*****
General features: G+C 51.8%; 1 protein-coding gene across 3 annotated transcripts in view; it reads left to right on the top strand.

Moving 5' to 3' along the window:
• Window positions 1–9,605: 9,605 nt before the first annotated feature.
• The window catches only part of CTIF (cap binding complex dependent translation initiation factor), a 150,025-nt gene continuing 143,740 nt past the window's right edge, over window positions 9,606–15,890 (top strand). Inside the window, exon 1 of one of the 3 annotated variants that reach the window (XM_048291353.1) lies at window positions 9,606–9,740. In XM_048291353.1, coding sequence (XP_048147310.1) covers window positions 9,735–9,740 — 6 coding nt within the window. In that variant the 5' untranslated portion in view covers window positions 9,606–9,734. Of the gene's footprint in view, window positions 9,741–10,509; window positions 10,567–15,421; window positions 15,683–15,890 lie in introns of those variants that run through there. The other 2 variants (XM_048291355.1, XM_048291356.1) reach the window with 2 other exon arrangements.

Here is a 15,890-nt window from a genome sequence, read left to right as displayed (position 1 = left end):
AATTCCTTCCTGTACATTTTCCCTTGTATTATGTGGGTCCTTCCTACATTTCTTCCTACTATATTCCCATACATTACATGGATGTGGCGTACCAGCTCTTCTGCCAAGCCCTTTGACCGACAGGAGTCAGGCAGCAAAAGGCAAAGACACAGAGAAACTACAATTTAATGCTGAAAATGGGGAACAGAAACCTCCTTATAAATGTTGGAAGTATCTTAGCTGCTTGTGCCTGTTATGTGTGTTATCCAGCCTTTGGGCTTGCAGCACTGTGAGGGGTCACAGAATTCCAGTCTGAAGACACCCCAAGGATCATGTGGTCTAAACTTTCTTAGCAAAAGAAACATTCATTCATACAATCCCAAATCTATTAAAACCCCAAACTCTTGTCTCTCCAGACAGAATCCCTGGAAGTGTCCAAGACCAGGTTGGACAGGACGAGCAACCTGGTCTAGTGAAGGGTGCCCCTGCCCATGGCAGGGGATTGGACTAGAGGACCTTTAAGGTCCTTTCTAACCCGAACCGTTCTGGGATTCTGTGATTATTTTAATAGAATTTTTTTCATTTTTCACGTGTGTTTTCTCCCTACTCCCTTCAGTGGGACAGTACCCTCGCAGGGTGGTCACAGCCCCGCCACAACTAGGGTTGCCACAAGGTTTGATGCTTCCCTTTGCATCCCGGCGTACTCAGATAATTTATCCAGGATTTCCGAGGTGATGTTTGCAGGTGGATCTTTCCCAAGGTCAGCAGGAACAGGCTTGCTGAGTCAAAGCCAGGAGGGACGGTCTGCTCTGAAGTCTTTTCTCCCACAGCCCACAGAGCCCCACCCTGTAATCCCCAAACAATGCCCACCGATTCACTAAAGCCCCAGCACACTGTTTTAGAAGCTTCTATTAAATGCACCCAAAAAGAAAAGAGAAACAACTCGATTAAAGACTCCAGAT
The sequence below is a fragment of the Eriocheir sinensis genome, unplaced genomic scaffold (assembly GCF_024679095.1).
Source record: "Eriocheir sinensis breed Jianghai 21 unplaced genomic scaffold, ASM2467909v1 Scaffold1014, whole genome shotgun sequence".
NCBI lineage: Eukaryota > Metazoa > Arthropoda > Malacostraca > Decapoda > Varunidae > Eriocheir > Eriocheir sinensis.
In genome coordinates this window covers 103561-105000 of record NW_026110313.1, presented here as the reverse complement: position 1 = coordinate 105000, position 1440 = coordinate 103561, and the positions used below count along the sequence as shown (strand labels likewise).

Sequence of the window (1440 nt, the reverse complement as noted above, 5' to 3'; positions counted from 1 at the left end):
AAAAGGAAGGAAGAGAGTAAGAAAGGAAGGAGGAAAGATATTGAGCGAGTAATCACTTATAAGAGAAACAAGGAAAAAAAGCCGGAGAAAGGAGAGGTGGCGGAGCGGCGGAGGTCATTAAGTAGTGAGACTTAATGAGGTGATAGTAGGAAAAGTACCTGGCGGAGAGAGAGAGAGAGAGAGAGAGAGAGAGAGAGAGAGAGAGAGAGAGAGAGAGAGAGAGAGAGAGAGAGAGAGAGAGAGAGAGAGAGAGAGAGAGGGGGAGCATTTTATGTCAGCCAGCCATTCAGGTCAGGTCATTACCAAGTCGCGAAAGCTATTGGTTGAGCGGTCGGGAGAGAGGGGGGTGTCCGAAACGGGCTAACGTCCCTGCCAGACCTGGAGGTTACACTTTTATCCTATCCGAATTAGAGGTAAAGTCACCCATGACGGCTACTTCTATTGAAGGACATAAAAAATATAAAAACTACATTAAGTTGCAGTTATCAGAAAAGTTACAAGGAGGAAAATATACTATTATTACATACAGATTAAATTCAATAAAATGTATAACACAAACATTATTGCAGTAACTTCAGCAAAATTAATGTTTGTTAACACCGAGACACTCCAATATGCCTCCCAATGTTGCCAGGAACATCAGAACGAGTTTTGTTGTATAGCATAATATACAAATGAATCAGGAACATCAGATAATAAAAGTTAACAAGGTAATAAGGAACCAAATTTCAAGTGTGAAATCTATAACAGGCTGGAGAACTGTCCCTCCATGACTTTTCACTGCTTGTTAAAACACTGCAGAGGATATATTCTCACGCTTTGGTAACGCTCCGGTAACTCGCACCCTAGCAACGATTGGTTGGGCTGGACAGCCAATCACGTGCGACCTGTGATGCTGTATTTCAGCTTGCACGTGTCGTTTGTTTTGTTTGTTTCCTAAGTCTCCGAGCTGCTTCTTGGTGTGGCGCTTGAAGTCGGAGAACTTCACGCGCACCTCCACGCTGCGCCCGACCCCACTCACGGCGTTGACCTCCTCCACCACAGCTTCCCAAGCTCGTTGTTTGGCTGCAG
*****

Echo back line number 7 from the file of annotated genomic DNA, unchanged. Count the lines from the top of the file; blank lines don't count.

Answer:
The sequence below is a fragment of the Eriocheir sinensis genome, unplaced genomic scaffold (assembly GCF_024679095.1).